UK Government announces prescription price hike to record level

pharmafile | February 27, 2018 | News story | Manufacturing and Production, Medical Communications, Sales and Marketing NHS, pharma, prescription, price 

The UK Government has announced plans to increase prescription charges by 20p, or 2.3%, to a record £8.80, effective 1 April.

The plans were announced by Conservative Health Minister Lord O’Shaughnessy, who said: “We have increased the prescription charge by 20p from £8.60 to £8.80 for each medicine or appliance dispensed.”

Prescription prepayment certificates, available in annual and three-month forms at £29.10 and £104 respectively, will be unaffected by the rise to “ensure that those with the greatest need, and who are not already exempt from the charge, are protected.” According to the government, prescription charge income is expected to rise “broadly in line” with inflation.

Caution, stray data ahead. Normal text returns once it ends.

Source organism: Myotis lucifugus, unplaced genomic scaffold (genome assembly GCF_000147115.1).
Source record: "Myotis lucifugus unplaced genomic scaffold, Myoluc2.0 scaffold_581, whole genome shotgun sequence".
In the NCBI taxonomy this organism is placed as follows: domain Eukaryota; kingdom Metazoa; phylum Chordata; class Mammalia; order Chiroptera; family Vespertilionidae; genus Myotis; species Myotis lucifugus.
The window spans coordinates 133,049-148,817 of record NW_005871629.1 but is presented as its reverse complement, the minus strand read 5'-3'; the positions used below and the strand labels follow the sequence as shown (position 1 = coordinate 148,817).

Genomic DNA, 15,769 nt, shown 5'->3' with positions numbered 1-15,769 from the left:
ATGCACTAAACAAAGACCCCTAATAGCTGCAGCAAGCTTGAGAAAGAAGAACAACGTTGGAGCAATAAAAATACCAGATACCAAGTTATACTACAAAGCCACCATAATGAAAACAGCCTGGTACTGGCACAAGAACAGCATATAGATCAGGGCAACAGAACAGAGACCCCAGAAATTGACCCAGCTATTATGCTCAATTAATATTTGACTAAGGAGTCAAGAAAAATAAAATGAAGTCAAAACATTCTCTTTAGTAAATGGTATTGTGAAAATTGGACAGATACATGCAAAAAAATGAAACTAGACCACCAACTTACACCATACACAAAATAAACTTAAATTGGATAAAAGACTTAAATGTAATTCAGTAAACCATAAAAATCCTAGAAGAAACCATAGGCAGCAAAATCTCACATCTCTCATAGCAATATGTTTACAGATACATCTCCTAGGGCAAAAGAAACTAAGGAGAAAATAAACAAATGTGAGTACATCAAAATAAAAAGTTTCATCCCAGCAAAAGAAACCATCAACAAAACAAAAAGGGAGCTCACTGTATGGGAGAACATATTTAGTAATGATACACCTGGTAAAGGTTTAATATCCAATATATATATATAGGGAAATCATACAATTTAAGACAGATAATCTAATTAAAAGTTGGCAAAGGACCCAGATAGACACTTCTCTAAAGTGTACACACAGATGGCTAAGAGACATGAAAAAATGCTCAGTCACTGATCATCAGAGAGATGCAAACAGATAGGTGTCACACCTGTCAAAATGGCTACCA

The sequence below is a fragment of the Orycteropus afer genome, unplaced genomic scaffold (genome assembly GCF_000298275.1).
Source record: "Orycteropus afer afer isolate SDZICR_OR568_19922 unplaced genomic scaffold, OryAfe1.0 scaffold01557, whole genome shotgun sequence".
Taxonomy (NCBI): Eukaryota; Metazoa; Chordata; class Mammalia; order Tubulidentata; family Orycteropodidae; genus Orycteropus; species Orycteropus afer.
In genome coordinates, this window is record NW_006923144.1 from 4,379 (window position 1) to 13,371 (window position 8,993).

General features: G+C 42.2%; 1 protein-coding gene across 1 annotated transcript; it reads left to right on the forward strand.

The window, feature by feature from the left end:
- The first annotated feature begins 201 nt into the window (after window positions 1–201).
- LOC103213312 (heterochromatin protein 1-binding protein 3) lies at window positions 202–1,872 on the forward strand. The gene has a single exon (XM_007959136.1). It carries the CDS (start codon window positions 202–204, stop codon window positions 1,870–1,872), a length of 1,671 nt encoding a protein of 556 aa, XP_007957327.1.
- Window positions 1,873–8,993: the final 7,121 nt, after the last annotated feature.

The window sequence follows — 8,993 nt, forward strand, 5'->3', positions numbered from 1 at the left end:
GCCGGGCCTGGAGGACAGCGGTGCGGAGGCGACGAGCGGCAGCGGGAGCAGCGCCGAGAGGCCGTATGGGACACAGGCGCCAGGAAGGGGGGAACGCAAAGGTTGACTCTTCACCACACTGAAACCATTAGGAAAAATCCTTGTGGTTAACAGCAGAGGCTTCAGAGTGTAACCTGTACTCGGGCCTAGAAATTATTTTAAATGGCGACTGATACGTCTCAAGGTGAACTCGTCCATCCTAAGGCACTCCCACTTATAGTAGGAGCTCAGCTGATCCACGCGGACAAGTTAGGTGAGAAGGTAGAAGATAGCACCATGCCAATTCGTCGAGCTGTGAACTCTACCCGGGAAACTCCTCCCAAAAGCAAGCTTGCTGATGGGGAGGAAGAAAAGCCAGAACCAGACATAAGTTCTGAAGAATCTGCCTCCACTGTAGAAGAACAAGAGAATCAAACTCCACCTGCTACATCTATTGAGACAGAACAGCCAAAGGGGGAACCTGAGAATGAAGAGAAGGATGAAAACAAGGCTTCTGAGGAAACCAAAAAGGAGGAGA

The move is designed to help the government deliver its commitment to cut £22 billion from the NHS in “efficiency savings” and inject £10 billion into its front-line services, as outlined in its Five Year Forward View as part of the 2015 Spending Review.

However, the move has unsurprisingly been met with criticism. Matina Loizou, co-Chair of the Prescription Charges Coalition and Health Policy and Campaigns Lead at Parkinson’s UK remarked: “This hike will be catastrophic for people with long-term, or life-long, conditions: 20p per prescription can put further strain on already stretched budgets. Many people are unable to work full-time because of their condition and on top of additional costs – such as specialist transport or specific dietary requirements – prescriptions charges can push them over the limit.

She continued: “We’ve heard distressing and alarming experiences from people who are facing impossible choices over whether they should eat, heat their home or pay for essential medications. The Government needs to ease, not increase, the financial burden on those who have already endured enough.”

Matt Fellows

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